Mercenaries are in the shot for the time being
Earlier this month A freezer truck arrived at the Turkish-Syrian border, loaded with the bodies of 52 Syrian men, killed in a war about 140 km away. The dead were mercenaries from Turkish-backed militias in Syria, recruited to fight for Azerbaijan in the ongoing war against Armenia.
The American newspaper The Washington Post recently interviewed a cousin of 38-year-old Mahmoud Najjar, one of those killed. Najjar’s body was marked with the number 12. The cousin said that the 38-year-old had worked at a textile factory in Aleppo and had been offered to fight in Azerbaijan for a, in Syrian context, sky-high salary – 2000 dollars a month. The textile worker was part of the shock troops that were to take back parts of the Armenian enclave of Nagorno-Karabakh, but was killed in action immediately after his arrival.
The cousin thinks Najjar was completely unprepared for the job he was to do and that he left solely because of money.
– Who wants to go to Azerbaijan, who knows where Azerbaijan is? asked the cousin in the phone interview with The Washington Post.
This is just one of a number of stories that have emerged in recent weeks. All indications are that Turkey is engaged in a very extensive recruitment of Syrians for the war in Nagorno-Karabakh. Several international media have reported the same thing, as has the French intelligence service. Several of the soldiers belong to the Turkish-backed militia, the Free Syrian Army, and many have said that they took the job because they thought they were guards at Azerbaijani oil installations.
The Turks have not only brought in mercenaries directly from Syria. In December last year, Turkey began sending Syrian militia troops to Libya to fight for the UN-backed government in Tripoli – also with high-wage offers. Several thousand were deployed in the fight against rebel general Khalifa Haftar. Many of these soldiers have now been sent to Azerbaijan.
Aftenposten, who has been in contact with one of the Syrians fighting in Azerbaijan, has through a search on the tracking site Fligthradar24 found out that there have been several flights from Tripoli to Azerbaijan’s capital Baku recently, even though there is no direct flight between the two countries.
It is unclear how many Syrian mercenaries are in Azerbaijan. The Syrian exile group SOHR believes it is at least 1500.
Both Turkey and Azerbaijan deny the use of Syrian mercenaries, claiming that it is the Armenians who carry out such activities. There are currently no messages that can confirm this. If the Armenians need soldiers, they will probably have plenty of volunteers in the Armenian diaspora, who live scattered over half the world.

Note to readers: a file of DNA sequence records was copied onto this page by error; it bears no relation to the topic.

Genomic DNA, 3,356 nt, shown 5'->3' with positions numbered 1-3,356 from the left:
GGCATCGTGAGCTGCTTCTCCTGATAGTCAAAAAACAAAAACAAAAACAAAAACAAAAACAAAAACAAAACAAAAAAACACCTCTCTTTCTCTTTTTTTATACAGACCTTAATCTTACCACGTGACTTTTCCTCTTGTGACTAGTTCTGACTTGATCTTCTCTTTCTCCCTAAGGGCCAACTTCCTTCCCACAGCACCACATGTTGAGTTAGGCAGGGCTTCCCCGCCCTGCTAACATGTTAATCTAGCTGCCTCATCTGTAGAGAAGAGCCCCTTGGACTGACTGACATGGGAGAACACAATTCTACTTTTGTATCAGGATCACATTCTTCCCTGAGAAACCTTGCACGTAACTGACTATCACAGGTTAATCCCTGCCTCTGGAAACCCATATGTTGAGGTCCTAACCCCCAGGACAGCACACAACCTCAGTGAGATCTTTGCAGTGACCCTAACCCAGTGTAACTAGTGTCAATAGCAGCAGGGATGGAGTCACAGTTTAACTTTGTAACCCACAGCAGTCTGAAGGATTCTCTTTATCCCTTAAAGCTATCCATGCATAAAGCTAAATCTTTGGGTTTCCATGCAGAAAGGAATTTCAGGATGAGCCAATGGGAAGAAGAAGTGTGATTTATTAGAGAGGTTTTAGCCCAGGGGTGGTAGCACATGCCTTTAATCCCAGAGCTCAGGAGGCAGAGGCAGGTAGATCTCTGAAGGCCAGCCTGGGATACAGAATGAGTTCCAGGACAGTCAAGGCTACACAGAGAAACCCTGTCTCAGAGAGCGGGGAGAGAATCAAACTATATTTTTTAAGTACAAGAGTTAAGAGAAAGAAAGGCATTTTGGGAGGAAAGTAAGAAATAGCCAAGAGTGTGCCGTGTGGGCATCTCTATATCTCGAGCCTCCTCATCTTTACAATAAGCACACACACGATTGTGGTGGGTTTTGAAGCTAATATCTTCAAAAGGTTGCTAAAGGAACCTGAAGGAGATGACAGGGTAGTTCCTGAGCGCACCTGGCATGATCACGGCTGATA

Russia, which is allied with Armenia, but which for many years has sent weapons to both the warring parties, has been relatively low and tried to bring about a ceasefire. But the Russians are worried that violent Islamists may find their way back into Russia by fighting in Azerbaijan. On October 6, Sergei Naryshkin, head of Russia’s foreign intelligence service (SVR), said that “hundreds or thousands” of “mercenaries and terrorists from the Middle East” threatened regional stability.
And the Russians probably have every reason to be worried. Many of the mercenaries now in Nagorno-Karabakh are ihuga jihadists.
Mercenaries have existed as long as there has been war in the world. In recent years, the Middle East has primarily focused on American contractor companies such as Blackwater, but now, not least, Turkey’s neo-Ottoman ambitions have led to the mercenary business taking on much more.
Mercenaries have operated in both Iraq and Syria. Iran has used Afghan Shia Muslims on the Syrian battlefield, Kurdish militias have foreigners in their ranks, including Norwegians. Now it can be claimed from the Kurdish side that many of the foreigners are fighting because they support the Kurdish cause and hate Islamists, but these soldiers are a kind of mercenaries anyway.
And Yemen uses both parties in the war mercenaries, the same applies in Somalia. In June, it also became known that Turkey and Qatar had recruited 2,000 Somalis to fight in Libya. At about the same time, there were reports that 200 Yemeni mercenaries had arrived in Libya. According to media reports, these had been transported via Turkey, under the guise that they were injured soldiers who were to receive medical treatment.
On Khalifa Haftar’s side in Libya, among others, an unknown number of Sudanese and several hundred mercenaries from the Russian company Wagnergruppa are fighting. The latter operate with the full support of President Putin.
Mercenaries are in the shot for the time being.
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